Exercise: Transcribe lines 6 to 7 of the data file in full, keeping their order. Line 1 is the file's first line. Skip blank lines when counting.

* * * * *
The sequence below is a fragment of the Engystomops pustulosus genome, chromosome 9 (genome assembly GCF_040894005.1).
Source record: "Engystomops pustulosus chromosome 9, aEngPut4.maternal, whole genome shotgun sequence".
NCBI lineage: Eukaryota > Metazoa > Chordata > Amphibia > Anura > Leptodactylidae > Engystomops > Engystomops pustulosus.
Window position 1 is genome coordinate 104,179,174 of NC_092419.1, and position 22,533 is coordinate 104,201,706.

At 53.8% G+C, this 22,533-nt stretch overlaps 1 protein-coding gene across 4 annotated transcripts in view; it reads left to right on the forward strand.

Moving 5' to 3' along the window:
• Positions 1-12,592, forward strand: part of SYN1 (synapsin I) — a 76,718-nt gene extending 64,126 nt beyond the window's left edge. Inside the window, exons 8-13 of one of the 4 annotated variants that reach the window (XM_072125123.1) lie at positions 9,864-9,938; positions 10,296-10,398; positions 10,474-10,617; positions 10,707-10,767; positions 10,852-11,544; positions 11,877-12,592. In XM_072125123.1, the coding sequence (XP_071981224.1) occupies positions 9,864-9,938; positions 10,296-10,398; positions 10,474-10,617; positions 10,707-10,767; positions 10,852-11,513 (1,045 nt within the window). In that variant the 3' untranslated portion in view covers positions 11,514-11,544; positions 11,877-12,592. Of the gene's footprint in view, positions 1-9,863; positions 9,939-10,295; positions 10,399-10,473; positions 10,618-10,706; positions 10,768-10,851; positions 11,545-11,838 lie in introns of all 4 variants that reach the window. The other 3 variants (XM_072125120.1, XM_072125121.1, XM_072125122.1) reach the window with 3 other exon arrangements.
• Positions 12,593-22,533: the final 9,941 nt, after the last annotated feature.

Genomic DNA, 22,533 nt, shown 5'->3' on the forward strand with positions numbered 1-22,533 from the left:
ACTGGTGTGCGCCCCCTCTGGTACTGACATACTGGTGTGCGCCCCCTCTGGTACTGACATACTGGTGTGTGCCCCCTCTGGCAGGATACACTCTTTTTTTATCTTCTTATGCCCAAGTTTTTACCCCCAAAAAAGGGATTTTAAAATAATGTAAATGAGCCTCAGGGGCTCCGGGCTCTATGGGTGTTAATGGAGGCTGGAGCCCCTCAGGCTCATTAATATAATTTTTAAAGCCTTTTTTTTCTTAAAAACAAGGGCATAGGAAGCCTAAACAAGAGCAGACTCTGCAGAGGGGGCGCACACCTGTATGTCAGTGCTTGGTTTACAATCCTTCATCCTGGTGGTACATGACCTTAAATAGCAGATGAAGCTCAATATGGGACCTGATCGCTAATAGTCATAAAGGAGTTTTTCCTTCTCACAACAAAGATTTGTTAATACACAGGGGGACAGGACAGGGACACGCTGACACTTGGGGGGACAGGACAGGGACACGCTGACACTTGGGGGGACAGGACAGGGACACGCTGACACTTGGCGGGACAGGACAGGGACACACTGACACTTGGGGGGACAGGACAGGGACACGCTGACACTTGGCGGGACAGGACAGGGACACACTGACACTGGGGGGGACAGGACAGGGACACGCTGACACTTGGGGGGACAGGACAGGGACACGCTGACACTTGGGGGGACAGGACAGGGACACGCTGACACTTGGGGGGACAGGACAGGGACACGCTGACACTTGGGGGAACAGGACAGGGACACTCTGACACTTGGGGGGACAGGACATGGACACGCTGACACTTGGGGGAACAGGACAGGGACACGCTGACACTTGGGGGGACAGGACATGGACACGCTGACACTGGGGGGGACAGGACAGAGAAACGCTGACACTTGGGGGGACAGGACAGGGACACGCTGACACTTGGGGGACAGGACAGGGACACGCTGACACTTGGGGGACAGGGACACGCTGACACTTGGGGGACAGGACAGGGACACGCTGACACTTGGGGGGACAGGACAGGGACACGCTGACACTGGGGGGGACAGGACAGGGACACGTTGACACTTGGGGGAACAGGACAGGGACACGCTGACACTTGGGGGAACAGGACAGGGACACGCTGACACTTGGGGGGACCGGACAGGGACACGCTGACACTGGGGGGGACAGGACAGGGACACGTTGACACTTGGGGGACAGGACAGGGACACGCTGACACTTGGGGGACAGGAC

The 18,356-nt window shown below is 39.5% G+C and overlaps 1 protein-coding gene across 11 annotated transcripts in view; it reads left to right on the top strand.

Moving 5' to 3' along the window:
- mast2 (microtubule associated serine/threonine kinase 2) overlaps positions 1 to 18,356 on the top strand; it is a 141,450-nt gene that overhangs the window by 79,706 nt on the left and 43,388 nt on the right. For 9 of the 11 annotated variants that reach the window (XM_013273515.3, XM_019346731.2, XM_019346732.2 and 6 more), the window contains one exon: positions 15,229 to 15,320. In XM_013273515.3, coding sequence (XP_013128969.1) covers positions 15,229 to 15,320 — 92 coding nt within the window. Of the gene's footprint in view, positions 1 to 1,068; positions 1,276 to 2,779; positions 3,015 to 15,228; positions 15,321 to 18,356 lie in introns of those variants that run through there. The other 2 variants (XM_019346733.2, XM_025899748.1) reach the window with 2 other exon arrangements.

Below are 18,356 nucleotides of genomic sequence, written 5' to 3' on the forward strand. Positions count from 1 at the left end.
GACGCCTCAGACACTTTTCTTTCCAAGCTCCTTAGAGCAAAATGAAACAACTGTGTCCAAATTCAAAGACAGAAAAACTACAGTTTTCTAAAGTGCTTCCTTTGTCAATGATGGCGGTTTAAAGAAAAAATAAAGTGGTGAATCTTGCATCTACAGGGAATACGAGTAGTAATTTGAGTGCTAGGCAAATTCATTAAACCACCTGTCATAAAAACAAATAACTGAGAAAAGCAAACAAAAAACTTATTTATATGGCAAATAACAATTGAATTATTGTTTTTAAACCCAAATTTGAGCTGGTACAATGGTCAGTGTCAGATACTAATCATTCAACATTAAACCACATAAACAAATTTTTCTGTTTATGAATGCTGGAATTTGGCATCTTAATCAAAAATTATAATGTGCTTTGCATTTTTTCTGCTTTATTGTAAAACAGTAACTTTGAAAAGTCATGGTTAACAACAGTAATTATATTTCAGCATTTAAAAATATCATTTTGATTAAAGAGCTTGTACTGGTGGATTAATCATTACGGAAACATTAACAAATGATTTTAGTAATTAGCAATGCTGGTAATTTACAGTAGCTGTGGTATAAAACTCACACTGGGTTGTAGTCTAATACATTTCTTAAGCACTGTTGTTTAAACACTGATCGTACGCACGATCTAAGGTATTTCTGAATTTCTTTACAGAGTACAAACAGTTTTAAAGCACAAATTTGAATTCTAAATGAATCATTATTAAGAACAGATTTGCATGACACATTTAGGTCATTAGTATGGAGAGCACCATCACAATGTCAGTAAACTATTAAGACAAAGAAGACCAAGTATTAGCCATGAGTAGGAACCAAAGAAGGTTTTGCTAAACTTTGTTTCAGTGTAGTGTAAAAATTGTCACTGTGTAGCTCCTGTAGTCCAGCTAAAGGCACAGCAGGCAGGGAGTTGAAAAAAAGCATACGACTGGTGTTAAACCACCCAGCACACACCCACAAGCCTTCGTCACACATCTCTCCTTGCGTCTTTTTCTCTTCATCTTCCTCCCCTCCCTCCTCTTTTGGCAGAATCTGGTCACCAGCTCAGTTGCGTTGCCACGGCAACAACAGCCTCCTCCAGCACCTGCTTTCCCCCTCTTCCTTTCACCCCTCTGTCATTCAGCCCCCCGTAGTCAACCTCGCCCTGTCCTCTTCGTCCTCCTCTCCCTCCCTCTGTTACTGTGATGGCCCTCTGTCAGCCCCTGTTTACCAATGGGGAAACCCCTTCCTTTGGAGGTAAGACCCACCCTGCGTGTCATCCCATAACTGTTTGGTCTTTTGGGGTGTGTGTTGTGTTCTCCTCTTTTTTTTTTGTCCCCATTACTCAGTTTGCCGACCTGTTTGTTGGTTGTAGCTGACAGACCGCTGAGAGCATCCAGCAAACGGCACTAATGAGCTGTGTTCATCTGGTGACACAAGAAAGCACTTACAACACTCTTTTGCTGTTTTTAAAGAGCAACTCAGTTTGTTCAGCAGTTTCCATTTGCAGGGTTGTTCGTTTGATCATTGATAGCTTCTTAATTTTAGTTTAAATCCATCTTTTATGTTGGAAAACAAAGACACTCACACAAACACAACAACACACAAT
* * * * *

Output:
Moving 5' to 3' along the window:
• Positions 1-12,592, forward strand: part of SYN1 (synapsin I) — a 76,718-nt gene extending 64,126 nt beyond the window's left edge. Inside the window, exons 8-13 of one of the 4 annotated variants that reach the window (XM_072125123.1) lie at positions 9,864-9,938; positions 10,296-10,398; positions 10,474-10,617; positions 10,707-10,767; positions 10,852-11,544; positions 11,877-12,592. In XM_072125123.1, the coding sequence (XP_071981224.1) occupies positions 9,864-9,938; positions 10,296-10,398; positions 10,474-10,617; positions 10,707-10,767; positions 10,852-11,513 (1,045 nt within the window). In that variant the 3' untranslated portion in view covers positions 11,514-11,544; positions 11,877-12,592. Of the gene's footprint in view, positions 1-9,863; positions 9,939-10,295; positions 10,399-10,473; positions 10,618-10,706; positions 10,768-10,851; positions 11,545-11,838 lie in introns of all 4 variants that reach the window. The other 3 variants (XM_072125120.1, XM_072125121.1, XM_072125122.1) reach the window with 3 other exon arrangements.